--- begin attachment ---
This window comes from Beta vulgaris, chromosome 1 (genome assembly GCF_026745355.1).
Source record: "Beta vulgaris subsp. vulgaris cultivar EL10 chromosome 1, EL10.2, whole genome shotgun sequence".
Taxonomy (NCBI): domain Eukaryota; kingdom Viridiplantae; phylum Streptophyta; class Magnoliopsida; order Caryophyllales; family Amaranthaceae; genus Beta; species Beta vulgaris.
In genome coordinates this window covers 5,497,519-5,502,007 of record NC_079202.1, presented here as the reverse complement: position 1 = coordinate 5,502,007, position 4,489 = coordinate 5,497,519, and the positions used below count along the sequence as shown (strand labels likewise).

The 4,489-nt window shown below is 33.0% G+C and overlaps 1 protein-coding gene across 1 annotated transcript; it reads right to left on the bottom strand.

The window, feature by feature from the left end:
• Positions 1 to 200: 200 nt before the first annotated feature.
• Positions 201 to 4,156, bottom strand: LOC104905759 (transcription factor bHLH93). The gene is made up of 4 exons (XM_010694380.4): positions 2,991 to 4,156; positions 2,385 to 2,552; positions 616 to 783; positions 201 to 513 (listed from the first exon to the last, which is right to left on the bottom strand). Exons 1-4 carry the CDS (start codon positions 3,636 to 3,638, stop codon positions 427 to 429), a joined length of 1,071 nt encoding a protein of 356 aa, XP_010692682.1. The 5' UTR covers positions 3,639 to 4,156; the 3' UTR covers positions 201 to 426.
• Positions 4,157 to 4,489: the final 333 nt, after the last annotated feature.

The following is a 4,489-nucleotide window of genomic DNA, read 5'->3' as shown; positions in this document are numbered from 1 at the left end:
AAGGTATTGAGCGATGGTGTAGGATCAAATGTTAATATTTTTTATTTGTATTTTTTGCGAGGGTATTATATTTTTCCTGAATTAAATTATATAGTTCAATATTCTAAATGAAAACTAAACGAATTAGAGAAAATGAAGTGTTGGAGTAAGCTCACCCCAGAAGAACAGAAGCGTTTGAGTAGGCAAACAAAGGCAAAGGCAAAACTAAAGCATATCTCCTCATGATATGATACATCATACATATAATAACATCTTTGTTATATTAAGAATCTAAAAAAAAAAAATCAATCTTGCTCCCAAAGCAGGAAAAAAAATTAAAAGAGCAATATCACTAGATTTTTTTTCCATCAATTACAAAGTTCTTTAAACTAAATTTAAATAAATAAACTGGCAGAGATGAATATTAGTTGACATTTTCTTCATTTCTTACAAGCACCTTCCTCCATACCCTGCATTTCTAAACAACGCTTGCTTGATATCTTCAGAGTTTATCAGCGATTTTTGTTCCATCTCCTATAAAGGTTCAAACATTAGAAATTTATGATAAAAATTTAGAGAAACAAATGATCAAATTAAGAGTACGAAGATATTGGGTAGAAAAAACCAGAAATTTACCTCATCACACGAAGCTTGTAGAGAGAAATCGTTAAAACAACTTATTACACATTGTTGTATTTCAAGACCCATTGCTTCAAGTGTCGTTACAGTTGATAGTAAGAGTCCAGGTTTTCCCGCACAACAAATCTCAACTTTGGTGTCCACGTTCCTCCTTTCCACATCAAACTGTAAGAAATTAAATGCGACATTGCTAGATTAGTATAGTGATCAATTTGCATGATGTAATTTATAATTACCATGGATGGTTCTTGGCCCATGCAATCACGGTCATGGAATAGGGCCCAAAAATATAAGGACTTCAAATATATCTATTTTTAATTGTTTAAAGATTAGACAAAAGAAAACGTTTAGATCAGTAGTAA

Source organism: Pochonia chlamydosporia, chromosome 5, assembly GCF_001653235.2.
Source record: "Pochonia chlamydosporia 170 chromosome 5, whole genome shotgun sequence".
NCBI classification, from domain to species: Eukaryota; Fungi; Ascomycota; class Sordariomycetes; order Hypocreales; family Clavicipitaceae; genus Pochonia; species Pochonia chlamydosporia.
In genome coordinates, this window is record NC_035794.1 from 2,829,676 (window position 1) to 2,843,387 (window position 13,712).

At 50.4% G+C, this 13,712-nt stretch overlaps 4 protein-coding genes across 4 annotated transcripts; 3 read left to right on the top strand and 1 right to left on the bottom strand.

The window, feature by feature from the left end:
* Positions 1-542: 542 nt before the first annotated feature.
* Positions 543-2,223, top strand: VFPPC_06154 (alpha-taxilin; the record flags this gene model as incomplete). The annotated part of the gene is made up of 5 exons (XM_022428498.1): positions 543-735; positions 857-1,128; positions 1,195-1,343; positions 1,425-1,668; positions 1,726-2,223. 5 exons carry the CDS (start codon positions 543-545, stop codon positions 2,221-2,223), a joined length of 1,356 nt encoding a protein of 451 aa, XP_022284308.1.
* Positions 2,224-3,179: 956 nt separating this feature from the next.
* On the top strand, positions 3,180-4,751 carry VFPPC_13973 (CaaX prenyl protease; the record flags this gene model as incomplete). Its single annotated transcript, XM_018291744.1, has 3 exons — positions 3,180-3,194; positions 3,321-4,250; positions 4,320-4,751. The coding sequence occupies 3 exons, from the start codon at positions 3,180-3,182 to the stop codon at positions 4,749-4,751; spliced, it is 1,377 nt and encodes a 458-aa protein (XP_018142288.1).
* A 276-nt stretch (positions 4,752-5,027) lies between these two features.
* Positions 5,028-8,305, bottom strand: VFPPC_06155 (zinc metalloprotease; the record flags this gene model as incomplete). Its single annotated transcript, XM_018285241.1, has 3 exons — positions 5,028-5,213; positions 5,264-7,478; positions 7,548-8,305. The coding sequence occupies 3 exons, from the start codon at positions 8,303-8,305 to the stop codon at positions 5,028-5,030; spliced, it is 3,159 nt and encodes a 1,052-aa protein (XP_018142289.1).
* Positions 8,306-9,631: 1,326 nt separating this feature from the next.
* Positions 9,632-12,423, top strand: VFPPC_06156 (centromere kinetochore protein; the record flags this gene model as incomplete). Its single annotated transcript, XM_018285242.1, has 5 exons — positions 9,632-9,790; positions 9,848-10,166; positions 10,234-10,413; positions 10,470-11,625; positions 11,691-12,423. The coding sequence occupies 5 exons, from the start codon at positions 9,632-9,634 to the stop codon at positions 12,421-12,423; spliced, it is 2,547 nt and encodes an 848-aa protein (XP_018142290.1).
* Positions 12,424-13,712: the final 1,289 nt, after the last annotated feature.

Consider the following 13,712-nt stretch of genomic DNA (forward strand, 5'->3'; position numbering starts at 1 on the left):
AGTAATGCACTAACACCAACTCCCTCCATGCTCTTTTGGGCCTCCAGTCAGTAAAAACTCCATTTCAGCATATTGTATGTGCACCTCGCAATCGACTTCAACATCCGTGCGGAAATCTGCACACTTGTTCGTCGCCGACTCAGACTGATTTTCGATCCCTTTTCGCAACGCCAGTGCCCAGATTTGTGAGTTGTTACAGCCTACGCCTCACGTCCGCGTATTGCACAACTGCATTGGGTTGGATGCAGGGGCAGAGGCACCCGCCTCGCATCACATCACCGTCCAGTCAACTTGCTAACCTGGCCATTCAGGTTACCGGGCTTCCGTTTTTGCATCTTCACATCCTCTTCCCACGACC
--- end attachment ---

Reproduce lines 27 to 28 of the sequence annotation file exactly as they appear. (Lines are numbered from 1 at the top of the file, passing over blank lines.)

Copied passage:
Consider the following 13,712-nt stretch of genomic DNA (forward strand, 5'->3'; position numbering starts at 1 on the left):
AGTAATGCACTAACACCAACTCCCTCCATGCTCTTTTGGGCCTCCAGTCAGTAAAAACTCCATTTCAGCATATTGTATGTGCACCTCGCAATCGACTTCAACATCCGTGCGGAAATCTGCACACTTGTTCGTCGCCGACTCAGACTGATTTTCGATCCCTTTTCGCAACGCCAGTGCCCAGATTTGTGAGTTGTTACAGCCTACGCCTCACGTCCGCGTATTGCACAACTGCATTGGGTTGGATGCAGGGGCAGAGGCACCCGCCTCGCATCACATCACCGTCCAGTCAACTTGCTAACCTGGCCATTCAGGTTACCGGGCTTCCGTTTTTGCATCTTCACATCCTCTTCCCACGACC